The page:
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By Peter Jackson
Wales are to receive a seven-figure windfall as their share of the profit from last summer’s Lions tour of New Zealand.
The Rugby Paper understands that the expedition has generated a record £5m surplus for equal distribution among the four home countries.
The £1.25m return for each of the home countries provides further proof of the Lions’ unique commercial clout. The New Zealanders made not far short of £20m from the tour.
The NZRFU have reported a total income from last year’s tour of more than £125m, prompting chief executive Steve Tew to acclaim it as ‘an incredibly successful event’.
Concern that the Lions may prove too successful for their own good have been heightened by yet another shortening of the schedule for the next tour, to South Africa in 2021, from ten matches to eight and by one week, from six to five.
That has renewed fears of the Lions becoming an endangered species. Laurie Mains, the former All Black full-back and coach, believes that the end of the Lions ‘could be the biggest tragedy in world rugby’.
The English Premiership clubs are opposed to retaining the ten-match schedule because of the impact on the finale of their domestic season. Negotiations for the next three Lions tours with SANZAR had been scheduled for completion in the next few weeks.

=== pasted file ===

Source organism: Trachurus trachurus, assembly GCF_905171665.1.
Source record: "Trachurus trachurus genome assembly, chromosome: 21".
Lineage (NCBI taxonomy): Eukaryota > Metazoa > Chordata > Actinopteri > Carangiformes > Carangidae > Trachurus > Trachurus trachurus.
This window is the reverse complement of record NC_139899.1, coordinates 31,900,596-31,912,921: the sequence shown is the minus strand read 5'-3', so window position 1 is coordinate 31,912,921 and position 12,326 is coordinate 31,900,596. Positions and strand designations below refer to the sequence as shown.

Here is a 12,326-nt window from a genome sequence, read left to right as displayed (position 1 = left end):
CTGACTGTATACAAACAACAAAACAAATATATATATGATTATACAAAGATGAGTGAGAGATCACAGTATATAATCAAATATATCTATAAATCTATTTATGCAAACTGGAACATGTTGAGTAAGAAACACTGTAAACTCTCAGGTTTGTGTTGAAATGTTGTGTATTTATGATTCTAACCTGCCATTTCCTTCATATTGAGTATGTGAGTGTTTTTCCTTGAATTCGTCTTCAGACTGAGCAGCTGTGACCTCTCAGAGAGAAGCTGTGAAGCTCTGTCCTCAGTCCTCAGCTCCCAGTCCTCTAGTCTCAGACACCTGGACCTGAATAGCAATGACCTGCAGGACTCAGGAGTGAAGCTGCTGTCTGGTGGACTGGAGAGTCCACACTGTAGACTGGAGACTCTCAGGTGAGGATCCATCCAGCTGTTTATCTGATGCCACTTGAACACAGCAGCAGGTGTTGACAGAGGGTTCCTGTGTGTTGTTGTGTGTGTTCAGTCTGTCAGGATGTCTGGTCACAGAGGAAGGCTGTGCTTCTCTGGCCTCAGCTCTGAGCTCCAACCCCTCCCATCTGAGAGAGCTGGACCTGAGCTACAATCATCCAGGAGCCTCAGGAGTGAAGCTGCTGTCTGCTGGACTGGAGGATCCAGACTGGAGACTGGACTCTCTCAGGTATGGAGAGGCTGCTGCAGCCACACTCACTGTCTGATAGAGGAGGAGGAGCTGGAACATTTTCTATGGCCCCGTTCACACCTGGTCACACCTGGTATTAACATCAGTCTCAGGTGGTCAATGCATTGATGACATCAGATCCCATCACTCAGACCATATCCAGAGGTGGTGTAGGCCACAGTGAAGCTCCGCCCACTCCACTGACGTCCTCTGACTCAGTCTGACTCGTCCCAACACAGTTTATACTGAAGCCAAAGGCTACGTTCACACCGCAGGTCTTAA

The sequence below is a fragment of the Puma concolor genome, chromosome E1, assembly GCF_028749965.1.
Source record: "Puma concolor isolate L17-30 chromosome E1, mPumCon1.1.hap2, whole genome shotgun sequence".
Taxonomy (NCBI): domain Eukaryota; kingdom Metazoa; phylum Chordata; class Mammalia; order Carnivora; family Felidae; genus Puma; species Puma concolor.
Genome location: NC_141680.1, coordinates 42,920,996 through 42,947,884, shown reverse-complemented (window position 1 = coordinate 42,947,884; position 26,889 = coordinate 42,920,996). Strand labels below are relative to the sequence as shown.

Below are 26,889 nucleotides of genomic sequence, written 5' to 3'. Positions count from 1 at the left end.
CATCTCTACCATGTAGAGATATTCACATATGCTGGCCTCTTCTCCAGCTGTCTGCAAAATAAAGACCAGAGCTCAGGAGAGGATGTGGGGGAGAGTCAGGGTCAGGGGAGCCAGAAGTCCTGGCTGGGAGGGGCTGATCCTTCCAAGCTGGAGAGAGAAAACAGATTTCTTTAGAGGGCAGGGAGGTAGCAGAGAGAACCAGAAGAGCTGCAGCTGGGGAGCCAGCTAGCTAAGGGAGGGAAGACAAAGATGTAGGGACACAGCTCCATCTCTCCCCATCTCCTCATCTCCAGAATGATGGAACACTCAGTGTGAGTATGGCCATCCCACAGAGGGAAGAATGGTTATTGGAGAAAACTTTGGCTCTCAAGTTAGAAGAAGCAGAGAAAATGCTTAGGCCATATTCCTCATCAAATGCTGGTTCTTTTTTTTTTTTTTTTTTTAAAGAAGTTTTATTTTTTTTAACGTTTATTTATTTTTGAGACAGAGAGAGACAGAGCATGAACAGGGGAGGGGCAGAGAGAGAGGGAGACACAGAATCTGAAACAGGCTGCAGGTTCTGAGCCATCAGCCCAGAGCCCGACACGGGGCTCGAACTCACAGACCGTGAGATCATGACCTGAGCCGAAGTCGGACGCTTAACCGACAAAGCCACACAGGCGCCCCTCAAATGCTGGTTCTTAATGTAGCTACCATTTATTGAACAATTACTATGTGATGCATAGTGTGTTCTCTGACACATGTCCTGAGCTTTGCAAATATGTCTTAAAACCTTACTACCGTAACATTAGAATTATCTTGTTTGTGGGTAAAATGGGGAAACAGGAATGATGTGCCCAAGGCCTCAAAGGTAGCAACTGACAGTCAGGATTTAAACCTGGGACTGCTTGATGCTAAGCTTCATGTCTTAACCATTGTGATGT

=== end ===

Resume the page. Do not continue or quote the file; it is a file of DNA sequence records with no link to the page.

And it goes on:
That was before last week’s departure of Lions’ and Six Nations’ chief executive John Feehan after 16 years as one of the most successful power-brokers in the world game.
Feehan has warned that ‘if the Lions are killed off over the next three tours the Northern Hemisphere leverage is gone and a great brand of rugby is gone’.
RFU president John Spencer, who in his capacity as Lions’ manager condemned further shrinkage of the quadrennial tour as ‘madness’, paid tribute to Feehan.
“All Lions are appreciative of the very hard work John has done in maintaining the brand of the Lions,’’ Spencer said.
On the Six Nations front, Feehan ran into flak last winter from Scotland and Wales as both countries were critical of the failure to raise more than £14m-a-year for the title rights.
Wales should name Warren Gatland’s successor this summer as planned. It’s understood to be a straight fight between Scarlets’ head coach Wayne Pivac and his Glasgow counterpart, fellow New Zealander Dave Rennie.
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